Regardless of whether you view employee wellness from the view of an industry professional, a person who is tasked with finding and implementing wellness strategies for groups of employees, or that of someone who is partaking in said programming, you’re sure to have begun to noticed a shift. A shift from just “wellness” to an all-encompassing “wellbeing” strategy.

“The big thing in the HR world is that the industry is sort of rebranding, if you will, from wellness to well-being,” Sarah Sardella, Senior Director for Global Benefits at Akamai Technologies, said in a recent interview with HR Magazine. “There was this initial focus on health and fitness – physical health. Now everyone is saying ‘What about financial wellness, emotional well-being and mental mindfulness?”

Will Herold, DHS Group’s VP of Employer Solutions, agrees.

“A wellbeing approach is more of a holistic approach to help employees improve on all aspects of wellness – those being physical, mental, financial and health,” Herold said. “What we knew as ‘employee wellness’ only ever focused on one piece of the complete wellbeing pie.”

That said, what’s behind the shift that’s changing employee wellness programs to define “health” more inclusively?

  1. Expanding Mission of HR. While it may seem like common knowledge, HR and benefits managers are realizing that not every employee is at the same point in their life. With this realization, the mission, and the definition of wellness” has expanded to include areas that some employees might need to reach their full potential of “health,” – things like financial wellbeing training, mental health information, etc.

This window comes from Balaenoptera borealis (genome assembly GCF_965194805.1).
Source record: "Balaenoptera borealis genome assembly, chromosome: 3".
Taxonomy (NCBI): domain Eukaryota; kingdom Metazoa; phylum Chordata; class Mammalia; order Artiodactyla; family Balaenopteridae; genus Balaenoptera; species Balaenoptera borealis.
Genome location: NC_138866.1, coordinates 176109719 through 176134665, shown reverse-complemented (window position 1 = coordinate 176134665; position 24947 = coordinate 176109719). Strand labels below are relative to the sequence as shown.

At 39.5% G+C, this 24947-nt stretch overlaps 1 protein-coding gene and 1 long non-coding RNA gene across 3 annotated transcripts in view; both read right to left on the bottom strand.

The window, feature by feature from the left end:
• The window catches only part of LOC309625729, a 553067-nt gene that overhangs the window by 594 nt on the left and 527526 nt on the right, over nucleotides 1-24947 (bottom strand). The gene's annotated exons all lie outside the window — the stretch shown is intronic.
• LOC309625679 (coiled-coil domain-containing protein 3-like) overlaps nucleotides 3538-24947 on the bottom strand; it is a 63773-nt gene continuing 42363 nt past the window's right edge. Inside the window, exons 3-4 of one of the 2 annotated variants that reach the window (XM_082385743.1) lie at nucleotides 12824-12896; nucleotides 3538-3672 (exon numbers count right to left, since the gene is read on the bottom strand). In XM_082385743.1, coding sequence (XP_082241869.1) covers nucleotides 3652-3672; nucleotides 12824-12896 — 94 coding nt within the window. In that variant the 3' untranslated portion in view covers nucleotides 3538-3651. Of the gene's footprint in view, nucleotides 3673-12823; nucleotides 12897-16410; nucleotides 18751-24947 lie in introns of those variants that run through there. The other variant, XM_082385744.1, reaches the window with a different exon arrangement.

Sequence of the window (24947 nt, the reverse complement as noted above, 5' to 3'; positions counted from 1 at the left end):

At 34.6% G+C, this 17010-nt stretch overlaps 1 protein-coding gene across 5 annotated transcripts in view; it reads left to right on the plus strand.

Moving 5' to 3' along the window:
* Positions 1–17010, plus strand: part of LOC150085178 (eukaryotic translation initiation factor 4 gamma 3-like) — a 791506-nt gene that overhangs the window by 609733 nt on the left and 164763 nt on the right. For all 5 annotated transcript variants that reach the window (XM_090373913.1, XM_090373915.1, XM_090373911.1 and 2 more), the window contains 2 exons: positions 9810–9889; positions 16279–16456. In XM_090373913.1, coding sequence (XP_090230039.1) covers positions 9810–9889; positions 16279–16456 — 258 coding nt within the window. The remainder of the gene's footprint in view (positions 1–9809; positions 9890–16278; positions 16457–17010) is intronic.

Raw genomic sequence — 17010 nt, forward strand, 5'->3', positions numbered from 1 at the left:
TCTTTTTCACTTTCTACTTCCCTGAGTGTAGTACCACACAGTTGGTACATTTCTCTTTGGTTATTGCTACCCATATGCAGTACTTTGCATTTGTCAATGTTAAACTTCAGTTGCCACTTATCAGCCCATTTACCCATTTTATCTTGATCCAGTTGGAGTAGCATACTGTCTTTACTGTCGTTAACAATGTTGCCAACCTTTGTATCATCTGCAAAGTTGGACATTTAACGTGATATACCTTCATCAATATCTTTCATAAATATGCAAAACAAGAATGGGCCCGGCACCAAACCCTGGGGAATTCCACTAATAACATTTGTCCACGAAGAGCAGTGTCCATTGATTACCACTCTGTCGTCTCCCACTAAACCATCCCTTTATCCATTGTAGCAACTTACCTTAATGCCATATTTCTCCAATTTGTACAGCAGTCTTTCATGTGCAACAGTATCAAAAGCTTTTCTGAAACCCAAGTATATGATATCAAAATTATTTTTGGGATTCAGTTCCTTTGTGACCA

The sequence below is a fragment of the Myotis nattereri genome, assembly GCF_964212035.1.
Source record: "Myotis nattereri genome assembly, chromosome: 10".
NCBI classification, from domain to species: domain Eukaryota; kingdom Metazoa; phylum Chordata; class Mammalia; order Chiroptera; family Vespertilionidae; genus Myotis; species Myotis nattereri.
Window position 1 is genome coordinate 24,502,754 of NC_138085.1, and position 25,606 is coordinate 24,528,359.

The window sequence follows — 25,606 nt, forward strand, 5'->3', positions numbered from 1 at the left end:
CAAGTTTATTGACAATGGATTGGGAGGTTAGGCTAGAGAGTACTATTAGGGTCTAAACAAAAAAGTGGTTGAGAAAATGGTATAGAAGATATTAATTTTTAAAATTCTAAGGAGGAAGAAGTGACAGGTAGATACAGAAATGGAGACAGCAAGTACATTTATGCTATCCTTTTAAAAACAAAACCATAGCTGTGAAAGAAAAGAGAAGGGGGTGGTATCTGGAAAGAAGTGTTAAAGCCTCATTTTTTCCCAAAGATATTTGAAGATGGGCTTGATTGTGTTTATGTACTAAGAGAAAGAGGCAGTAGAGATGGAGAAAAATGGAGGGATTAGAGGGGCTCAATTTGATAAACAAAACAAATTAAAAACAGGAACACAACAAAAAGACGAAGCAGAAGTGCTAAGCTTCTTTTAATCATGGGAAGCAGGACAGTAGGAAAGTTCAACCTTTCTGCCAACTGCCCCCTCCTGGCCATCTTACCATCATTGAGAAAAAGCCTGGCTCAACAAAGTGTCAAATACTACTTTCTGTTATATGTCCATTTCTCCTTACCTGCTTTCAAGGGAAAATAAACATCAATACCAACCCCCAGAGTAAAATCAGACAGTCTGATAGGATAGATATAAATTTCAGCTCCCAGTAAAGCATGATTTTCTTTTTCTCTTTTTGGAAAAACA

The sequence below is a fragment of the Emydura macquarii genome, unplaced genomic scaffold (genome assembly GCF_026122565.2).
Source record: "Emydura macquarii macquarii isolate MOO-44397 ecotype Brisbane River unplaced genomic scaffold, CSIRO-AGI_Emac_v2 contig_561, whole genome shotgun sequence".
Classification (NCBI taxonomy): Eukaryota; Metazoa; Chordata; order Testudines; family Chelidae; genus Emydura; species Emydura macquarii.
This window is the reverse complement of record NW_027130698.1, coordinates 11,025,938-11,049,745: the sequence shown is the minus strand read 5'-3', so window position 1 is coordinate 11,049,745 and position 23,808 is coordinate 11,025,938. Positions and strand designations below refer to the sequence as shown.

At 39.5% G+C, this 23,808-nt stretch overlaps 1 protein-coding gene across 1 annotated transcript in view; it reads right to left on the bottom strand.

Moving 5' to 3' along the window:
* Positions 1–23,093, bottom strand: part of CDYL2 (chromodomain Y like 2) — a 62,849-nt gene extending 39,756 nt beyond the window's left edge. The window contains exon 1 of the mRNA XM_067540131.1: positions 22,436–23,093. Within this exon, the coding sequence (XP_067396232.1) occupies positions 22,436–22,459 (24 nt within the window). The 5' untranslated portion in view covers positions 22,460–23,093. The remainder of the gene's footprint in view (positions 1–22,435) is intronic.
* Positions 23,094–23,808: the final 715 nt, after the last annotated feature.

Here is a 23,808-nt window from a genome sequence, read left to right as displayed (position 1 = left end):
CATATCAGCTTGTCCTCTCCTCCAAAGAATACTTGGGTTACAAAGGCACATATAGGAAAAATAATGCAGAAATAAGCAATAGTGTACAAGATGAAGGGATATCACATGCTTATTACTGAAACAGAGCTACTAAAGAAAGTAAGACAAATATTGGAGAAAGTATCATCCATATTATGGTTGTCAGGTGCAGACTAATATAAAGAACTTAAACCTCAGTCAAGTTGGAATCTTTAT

2. Return on Investment. According to HR Magazine, “leaders of organizations with knowledge of their return on investment reported a return of $1-$4 for every dollar spent.” While the true return is often different to quantify, the benefits for employees themselves – better overall wellbeing – is considered highly valuable.

  3. Improve employee satisfaction. “As employees are more satisfied with their lives outside of work – reduced stress, financial stability – and have healthy behaviors, that often reflects on their work life as well,” Herold said.

  4. Recruit and retain employees. “Free beer isn’t enough anymore,” is a common exclamation in the recruitment world – employees are looking for more when they’re weighing both current and future employers; including healthcare benefits and wellbeing options.

“Now, at the end of the day,” Jim Pritchett, DHS Group CEO, said, “Benefits and employee wellbeing programs need to be about engaging employees to improve, not just their physical health, but their mental and financial health as well. It’s not just something that benefits the employee, but makes an impact on the employer as well.” 


You can learn more about bringing a complete wellbeing program to your employees through DHS Group’s HealthSpective Engage program by visiting DHS Group online.